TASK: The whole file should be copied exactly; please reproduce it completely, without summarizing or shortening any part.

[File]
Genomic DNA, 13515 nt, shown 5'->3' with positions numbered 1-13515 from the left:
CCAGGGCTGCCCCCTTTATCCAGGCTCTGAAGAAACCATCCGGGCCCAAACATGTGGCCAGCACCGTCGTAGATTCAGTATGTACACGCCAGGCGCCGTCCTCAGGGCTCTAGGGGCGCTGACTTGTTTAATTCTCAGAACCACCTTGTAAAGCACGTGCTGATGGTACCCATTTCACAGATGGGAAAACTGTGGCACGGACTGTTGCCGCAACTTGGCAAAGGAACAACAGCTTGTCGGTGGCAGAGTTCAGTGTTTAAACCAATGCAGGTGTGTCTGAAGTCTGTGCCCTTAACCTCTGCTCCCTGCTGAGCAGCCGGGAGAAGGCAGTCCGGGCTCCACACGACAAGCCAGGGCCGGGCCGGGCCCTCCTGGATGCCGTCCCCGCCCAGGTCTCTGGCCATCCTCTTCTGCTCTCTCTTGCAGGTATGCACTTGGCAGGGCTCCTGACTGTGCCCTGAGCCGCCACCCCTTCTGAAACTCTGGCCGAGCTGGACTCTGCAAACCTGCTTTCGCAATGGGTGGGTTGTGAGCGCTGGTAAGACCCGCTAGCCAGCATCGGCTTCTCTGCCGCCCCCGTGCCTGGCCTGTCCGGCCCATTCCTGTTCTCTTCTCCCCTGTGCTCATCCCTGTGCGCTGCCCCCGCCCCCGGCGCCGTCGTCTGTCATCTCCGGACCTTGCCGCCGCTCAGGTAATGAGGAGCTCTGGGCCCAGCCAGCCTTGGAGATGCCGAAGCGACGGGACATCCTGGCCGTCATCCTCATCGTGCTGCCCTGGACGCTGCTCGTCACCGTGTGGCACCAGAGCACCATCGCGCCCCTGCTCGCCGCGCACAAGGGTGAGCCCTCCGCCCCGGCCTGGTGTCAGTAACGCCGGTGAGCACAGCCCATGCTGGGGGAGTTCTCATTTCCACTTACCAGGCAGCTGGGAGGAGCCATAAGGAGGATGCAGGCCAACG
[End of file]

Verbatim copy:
Genomic DNA, 13515 nt, shown 5'->3' with positions numbered 1-13515 from the left:
CCAGGGCTGCCCCCTTTATCCAGGCTCTGAAGAAACCATCCGGGCCCAAACATGTGGCCAGCACCGTCGTAGATTCAGTATGTACACGCCAGGCGCCGTCCTCAGGGCTCTAGGGGCGCTGACTTGTTTAATTCTCAGAACCACCTTGTAAAGCACGTGCTGATGGTACCCATTTCACAGATGGGAAAACTGTGGCACGGACTGTTGCCGCAACTTGGCAAAGGAACAACAGCTTGTCGGTGGCAGAGTTCAGTGTTTAAACCAATGCAGGTGTGTCTGAAGTCTGTGCCCTTAACCTCTGCTCCCTGCTGAGCAGCCGGGAGAAGGCAGTCCGGGCTCCACACGACAAGCCAGGGCCGGGCCGGGCCCTCCTGGATGCCGTCCCCGCCCAGGTCTCTGGCCATCCTCTTCTGCTCTCTCTTGCAGGTATGCACTTGGCAGGGCTCCTGACTGTGCCCTGAGCCGCCACCCCTTCTGAAACTCTGGCCGAGCTGGACTCTGCAAACCTGCTTTCGCAATGGGTGGGTTGTGAGCGCTGGTAAGACCCGCTAGCCAGCATCGGCTTCTCTGCCGCCCCCGTGCCTGGCCTGTCCGGCCCATTCCTGTTCTCTTCTCCCCTGTGCTCATCCCTGTGCGCTGCCCCCGCCCCCGGCGCCGTCGTCTGTCATCTCCGGACCTTGCCGCCGCTCAGGTAATGAGGAGCTCTGGGCCCAGCCAGCCTTGGAGATGCCGAAGCGACGGGACATCCTGGCCGTCATCCTCATCGTGCTGCCCTGGACGCTGCTCGTCACCGTGTGGCACCAGAGCACCATCGCGCCCCTGCTCGCCGCGCACAAGGGTGAGCCCTCCGCCCCGGCCTGGTGTCAGTAACGCCGGTGAGCACAGCCCATGCTGGGGGAGTTCTCATTTCCACTTACCAGGCAGCTGGGAGGAGCCATAAGGAGGATGCAGGCCAACG